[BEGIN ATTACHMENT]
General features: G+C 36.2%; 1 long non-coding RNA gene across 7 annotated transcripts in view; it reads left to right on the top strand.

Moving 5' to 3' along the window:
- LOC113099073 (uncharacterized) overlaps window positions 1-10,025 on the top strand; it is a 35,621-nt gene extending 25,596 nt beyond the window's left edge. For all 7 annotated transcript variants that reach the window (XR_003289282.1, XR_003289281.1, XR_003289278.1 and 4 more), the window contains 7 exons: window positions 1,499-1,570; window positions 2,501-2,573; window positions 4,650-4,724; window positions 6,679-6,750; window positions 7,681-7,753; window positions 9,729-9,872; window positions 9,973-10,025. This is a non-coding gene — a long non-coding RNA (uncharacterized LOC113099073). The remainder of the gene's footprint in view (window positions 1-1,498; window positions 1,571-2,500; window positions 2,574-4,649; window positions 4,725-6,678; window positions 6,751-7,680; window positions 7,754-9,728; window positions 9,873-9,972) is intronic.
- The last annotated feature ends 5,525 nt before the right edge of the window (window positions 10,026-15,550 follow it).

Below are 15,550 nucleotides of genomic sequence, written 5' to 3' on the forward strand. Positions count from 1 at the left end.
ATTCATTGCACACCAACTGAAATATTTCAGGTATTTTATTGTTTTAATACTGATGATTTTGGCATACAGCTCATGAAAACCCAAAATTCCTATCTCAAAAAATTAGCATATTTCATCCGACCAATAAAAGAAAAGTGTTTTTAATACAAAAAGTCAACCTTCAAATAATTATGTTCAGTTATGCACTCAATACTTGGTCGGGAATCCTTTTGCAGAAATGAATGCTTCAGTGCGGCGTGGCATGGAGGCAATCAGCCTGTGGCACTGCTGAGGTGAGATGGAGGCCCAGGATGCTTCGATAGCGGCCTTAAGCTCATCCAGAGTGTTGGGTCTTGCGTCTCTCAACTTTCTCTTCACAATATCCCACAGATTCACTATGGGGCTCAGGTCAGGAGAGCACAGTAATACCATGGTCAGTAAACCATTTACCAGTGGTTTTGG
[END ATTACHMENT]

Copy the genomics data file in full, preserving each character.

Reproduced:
General features: G+C 36.2%; 1 long non-coding RNA gene across 7 annotated transcripts in view; it reads left to right on the top strand.

Moving 5' to 3' along the window:
- LOC113099073 (uncharacterized) overlaps window positions 1-10,025 on the top strand; it is a 35,621-nt gene extending 25,596 nt beyond the window's left edge. For all 7 annotated transcript variants that reach the window (XR_003289282.1, XR_003289281.1, XR_003289278.1 and 4 more), the window contains 7 exons: window positions 1,499-1,570; window positions 2,501-2,573; window positions 4,650-4,724; window positions 6,679-6,750; window positions 7,681-7,753; window positions 9,729-9,872; window positions 9,973-10,025. This is a non-coding gene — a long non-coding RNA (uncharacterized LOC113099073). The remainder of the gene's footprint in view (window positions 1-1,498; window positions 1,571-2,500; window positions 2,574-4,649; window positions 4,725-6,678; window positions 6,751-7,680; window positions 7,754-9,728; window positions 9,873-9,972) is intronic.
- The last annotated feature ends 5,525 nt before the right edge of the window (window positions 10,026-15,550 follow it).

Below are 15,550 nucleotides of genomic sequence, written 5' to 3' on the forward strand. Positions count from 1 at the left end.
ATTCATTGCACACCAACTGAAATATTTCAGGTATTTTATTGTTTTAATACTGATGATTTTGGCATACAGCTCATGAAAACCCAAAATTCCTATCTCAAAAAATTAGCATATTTCATCCGACCAATAAAAGAAAAGTGTTTTTAATACAAAAAGTCAACCTTCAAATAATTATGTTCAGTTATGCACTCAATACTTGGTCGGGAATCCTTTTGCAGAAATGAATGCTTCAGTGCGGCGTGGCATGGAGGCAATCAGCCTGTGGCACTGCTGAGGTGAGATGGAGGCCCAGGATGCTTCGATAGCGGCCTTAAGCTCATCCAGAGTGTTGGGTCTTGCGTCTCTCAACTTTCTCTTCACAATATCCCACAGATTCACTATGGGGCTCAGGTCAGGAGAGCACAGTAATACCATGGTCAGTAAACCATTTACCAGTGGTTTTGG